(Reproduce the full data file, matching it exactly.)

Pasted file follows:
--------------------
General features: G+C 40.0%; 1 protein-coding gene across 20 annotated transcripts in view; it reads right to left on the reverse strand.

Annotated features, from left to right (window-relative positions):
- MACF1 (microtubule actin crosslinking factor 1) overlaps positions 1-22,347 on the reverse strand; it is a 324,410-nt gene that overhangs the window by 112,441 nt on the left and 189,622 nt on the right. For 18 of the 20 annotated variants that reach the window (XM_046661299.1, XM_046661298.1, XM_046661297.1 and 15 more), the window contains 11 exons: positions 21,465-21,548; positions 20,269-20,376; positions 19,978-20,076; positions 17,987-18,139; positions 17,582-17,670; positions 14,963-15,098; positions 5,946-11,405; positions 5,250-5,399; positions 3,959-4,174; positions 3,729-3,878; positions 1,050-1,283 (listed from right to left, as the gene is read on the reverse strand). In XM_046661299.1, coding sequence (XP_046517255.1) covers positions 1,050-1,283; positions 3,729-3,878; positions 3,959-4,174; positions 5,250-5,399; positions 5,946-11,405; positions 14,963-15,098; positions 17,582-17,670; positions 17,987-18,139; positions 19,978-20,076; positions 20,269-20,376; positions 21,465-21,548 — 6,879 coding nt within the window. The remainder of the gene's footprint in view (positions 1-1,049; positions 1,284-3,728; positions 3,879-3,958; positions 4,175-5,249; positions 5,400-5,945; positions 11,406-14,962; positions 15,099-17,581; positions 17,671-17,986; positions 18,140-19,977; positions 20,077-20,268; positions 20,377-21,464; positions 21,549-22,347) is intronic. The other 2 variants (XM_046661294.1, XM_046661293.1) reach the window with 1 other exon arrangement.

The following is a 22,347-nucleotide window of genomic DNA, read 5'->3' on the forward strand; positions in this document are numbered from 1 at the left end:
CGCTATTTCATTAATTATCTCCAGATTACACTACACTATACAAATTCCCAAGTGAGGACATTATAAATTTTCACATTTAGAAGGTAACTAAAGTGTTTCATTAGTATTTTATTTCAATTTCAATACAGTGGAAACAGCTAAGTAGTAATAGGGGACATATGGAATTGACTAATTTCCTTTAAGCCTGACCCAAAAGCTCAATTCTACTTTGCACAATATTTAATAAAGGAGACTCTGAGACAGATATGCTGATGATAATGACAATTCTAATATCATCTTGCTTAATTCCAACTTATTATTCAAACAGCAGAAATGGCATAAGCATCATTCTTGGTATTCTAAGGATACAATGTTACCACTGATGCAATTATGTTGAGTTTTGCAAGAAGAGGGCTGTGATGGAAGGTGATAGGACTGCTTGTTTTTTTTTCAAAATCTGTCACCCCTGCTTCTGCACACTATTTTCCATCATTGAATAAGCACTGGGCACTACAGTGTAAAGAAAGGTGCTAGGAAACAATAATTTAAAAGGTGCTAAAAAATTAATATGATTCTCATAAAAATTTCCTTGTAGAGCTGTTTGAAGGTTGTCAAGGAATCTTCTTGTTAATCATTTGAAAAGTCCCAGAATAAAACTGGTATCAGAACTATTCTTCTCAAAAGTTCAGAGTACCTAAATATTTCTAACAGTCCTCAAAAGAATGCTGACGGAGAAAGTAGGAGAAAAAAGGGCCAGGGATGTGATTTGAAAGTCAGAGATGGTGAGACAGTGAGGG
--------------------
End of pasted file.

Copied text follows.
General features: G+C 40.0%; 1 protein-coding gene across 20 annotated transcripts in view; it reads right to left on the reverse strand.

Annotated features, from left to right (window-relative positions):
- MACF1 (microtubule actin crosslinking factor 1) overlaps positions 1-22,347 on the reverse strand; it is a 324,410-nt gene that overhangs the window by 112,441 nt on the left and 189,622 nt on the right. For 18 of the 20 annotated variants that reach the window (XM_046661299.1, XM_046661298.1, XM_046661297.1 and 15 more), the window contains 11 exons: positions 21,465-21,548; positions 20,269-20,376; positions 19,978-20,076; positions 17,987-18,139; positions 17,582-17,670; positions 14,963-15,098; positions 5,946-11,405; positions 5,250-5,399; positions 3,959-4,174; positions 3,729-3,878; positions 1,050-1,283 (listed from right to left, as the gene is read on the reverse strand). In XM_046661299.1, coding sequence (XP_046517255.1) covers positions 1,050-1,283; positions 3,729-3,878; positions 3,959-4,174; positions 5,250-5,399; positions 5,946-11,405; positions 14,963-15,098; positions 17,582-17,670; positions 17,987-18,139; positions 19,978-20,076; positions 20,269-20,376; positions 21,465-21,548 — 6,879 coding nt within the window. The remainder of the gene's footprint in view (positions 1-1,049; positions 1,284-3,728; positions 3,879-3,958; positions 4,175-5,249; positions 5,400-5,945; positions 11,406-14,962; positions 15,099-17,581; positions 17,671-17,986; positions 18,140-19,977; positions 20,077-20,268; positions 20,377-21,464; positions 21,549-22,347) is intronic. The other 2 variants (XM_046661294.1, XM_046661293.1) reach the window with 1 other exon arrangement.

The following is a 22,347-nucleotide window of genomic DNA, read 5'->3' on the forward strand; positions in this document are numbered from 1 at the left end:
CGCTATTTCATTAATTATCTCCAGATTACACTACACTATACAAATTCCCAAGTGAGGACATTATAAATTTTCACATTTAGAAGGTAACTAAAGTGTTTCATTAGTATTTTATTTCAATTTCAATACAGTGGAAACAGCTAAGTAGTAATAGGGGACATATGGAATTGACTAATTTCCTTTAAGCCTGACCCAAAAGCTCAATTCTACTTTGCACAATATTTAATAAAGGAGACTCTGAGACAGATATGCTGATGATAATGACAATTCTAATATCATCTTGCTTAATTCCAACTTATTATTCAAACAGCAGAAATGGCATAAGCATCATTCTTGGTATTCTAAGGATACAATGTTACCACTGATGCAATTATGTTGAGTTTTGCAAGAAGAGGGCTGTGATGGAAGGTGATAGGACTGCTTGTTTTTTTTTCAAAATCTGTCACCCCTGCTTCTGCACACTATTTTCCATCATTGAATAAGCACTGGGCACTACAGTGTAAAGAAAGGTGCTAGGAAACAATAATTTAAAAGGTGCTAAAAAATTAATATGATTCTCATAAAAATTTCCTTGTAGAGCTGTTTGAAGGTTGTCAAGGAATCTTCTTGTTAATCATTTGAAAAGTCCCAGAATAAAACTGGTATCAGAACTATTCTTCTCAAAAGTTCAGAGTACCTAAATATTTCTAACAGTCCTCAAAAGAATGCTGACGGAGAAAGTAGGAGAAAAAAGGGCCAGGGATGTGATTTGAAAGTCAGAGATGGTGAGACAGTGAGGG